[BI Interview] Leslie Carpenter – CEO of Carpenter Consulting, LLC

Bi - vol.7
GDKACC Business Magazine

Leslie Carpenter was a major buyer for the Expo this year, following last year. As a partner and business consulting expert at GDKACC, she always suggests ways for Korean companies to enter the U.S. market. After the Expo, Leslie Carpenter evaluated that the Korean beauty industry has a competitive potential in the U.S. market.

Q. What do you think of participating as an online business meeting buyer?

A. Meeting virtually is not ideal. But, since so many expositions have been postponed, the meetings are a great alternative way to do business. I am very thankful that the Chamber is continuing to try to keep business between South Korea and the USA thriving.

Q. What is your comprehensive assessment of the product quality, K-beauty brand, and potential for entry into the U.S. market of Korean companies that participated in this expo business meeting?

A. I had the opportunity to personally meet one-on-one with more than 15 companies.   I was impressed with their products and innovation.  Communication is often still a problem, but it was good to see that so  many of the manufacturers now have English speaking staff.  It just makes doing business easier.  I was also pleased that Chamber staff were able to help out the companies that lacked adequate translation services.  We must continue to strive to prepare Korean brands for future meetings with retailer buyers and partners.

Q. Would you let us have ratings for the event as a complete online expo? What point of view should we improve? What is good in general?

A. Aside from the first day’s technology glitch, it was a well-organized event with great speakers and brands.  Walgreens gave very helpful insight into what retailers are expecting from brands.  Sharing their perspective was personally helpful to me and I’m certain the manufacturers felt the same.  The presentation by Dr. Graham Peaslee, Professor at Notre Dame and author of the highly publicized study about potentially harmful chemicals in cosmetics, was perfectly timed as Congress looks at closer FDA oversight.  Professor Peaslee’s suggestion that manufacturers should see the spotlight on ingredients as an opportunity since so many South Korean manufacturers are already striving to use pure and clean ingredients.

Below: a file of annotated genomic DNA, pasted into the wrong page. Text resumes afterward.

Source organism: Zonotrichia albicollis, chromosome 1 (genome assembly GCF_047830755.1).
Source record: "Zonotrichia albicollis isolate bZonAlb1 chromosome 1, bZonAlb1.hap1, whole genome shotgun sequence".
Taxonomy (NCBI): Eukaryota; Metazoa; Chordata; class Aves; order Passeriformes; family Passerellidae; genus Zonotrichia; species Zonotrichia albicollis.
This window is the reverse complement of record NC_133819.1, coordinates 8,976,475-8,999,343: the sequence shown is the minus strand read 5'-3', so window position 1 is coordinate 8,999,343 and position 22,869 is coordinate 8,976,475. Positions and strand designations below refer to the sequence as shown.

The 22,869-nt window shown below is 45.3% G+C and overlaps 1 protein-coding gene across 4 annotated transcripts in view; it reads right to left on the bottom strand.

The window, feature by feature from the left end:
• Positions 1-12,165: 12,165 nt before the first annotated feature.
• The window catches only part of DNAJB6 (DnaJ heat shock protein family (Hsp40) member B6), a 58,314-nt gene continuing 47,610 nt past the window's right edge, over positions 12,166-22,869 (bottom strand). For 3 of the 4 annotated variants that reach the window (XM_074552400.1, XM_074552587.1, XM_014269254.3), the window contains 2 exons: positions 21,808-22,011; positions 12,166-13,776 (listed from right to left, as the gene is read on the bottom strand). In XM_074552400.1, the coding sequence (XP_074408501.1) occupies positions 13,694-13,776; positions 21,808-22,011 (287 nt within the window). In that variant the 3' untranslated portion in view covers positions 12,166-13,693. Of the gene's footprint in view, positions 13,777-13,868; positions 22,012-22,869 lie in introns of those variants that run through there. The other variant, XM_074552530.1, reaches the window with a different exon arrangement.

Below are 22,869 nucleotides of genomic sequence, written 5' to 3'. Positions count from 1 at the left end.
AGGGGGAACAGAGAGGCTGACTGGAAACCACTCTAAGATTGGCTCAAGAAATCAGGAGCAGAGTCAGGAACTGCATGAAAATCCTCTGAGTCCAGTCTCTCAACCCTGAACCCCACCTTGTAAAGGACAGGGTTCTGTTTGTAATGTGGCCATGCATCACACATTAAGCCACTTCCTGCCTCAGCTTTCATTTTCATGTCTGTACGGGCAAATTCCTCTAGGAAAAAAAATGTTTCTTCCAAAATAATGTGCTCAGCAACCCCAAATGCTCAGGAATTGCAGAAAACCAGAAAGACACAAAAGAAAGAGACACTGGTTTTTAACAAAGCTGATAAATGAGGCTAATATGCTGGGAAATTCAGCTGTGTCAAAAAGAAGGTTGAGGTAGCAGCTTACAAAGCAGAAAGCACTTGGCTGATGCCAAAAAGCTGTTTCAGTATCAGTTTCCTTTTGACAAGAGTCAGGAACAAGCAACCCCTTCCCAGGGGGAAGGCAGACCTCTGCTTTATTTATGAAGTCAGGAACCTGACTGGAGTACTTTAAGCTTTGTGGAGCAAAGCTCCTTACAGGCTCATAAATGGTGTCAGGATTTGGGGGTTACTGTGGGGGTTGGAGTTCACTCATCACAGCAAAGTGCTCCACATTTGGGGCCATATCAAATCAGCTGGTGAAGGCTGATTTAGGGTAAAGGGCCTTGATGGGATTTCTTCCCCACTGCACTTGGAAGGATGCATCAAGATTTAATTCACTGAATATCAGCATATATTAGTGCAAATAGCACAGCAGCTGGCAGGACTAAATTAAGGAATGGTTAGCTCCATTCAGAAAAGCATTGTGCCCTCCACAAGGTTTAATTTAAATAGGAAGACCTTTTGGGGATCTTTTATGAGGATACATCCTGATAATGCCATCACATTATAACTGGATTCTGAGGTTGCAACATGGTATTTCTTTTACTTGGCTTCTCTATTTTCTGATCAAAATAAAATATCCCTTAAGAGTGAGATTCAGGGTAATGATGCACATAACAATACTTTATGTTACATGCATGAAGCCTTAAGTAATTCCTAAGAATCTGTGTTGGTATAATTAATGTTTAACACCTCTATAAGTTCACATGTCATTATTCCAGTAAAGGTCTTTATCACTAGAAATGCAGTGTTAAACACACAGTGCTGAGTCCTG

In terms of improvements, it would be helpful if the seminars did not overlap with the one-on-one sessions.  There was so much valuable information presented in the seminars and I hated to miss the opportunity to learn from the speakers. 

Q. What is the lack of Korean Exhibitors? How to improve the weak point ?

A. As the Greater Dallas Korean American Chamber builds on the event and begins to make good connections for brands with US buyers and partners, participation will naturally grow. Every new expo takes years to grow.  I’d like to see the Chamber distribute some of the seminar recordings to associations throughout South Korea as a “sorry you missed it” type announcement.  When the association members realize the value, they will want to attend future Chamber events.

Q. What impressed you at a 1:1 business meeting? What did you get to know about Korean companies or Korean products during the meeting?

A. Advanced skin care products. Korea’s history and recent advancements in skin care ingredients and technology are impressive.  The pandemic does not allow for in-person opportunities to showcase products, but with hope in sight for in-person meetings and global interest in K Beauty practices, I believe there is a huge opportunity for Korean brands.  

Q. How do you evaluate the preparedness of Korean Exhibitors for 1:1 business meetings with US buyers?

A. About half and half.  I could certainly tell the brands that had done business in the US.  Translation and communication is key no matter what country you do business.

Q. Do you think Korean small and medium-sized products are competitive in the U.S. market?

A. Absolutely. They need to conduct more market research to test US consumers in their brands . 

Q. What do you think Korean companies need to prepare and reinforce to be successful in the U.S.?

A. In the expo’s opening session, Walgreen’s stated that retailers are now requiring brands to demonstrate consumer interest.  There is nothing to lose in putting your product on some e-commerce platform and drop shipping for a while to gain brand recognition. While drop shipping, launch your own social media and direct traffic to the e-commerce site.  Consider it market research and, if successful,  the information you can later show at retail buyer meetings.

Q. I understand You had consecutive 1:1 meetings in a short time, are there any products and exhibitors that give you the most impressive of them all?

A. Yes, there are several companies that I plan to meet with next week and explore options for finding US strategic partners.   I have also identified about 5 -7 companies that are a perfect fit for K-Brands.US (https://k-brands.us/), a new e-commerce site.  I have been asked to assist K-Brands.US in driving traffic to their new site.  This excites me since I see so much opportunity with K beauty products.



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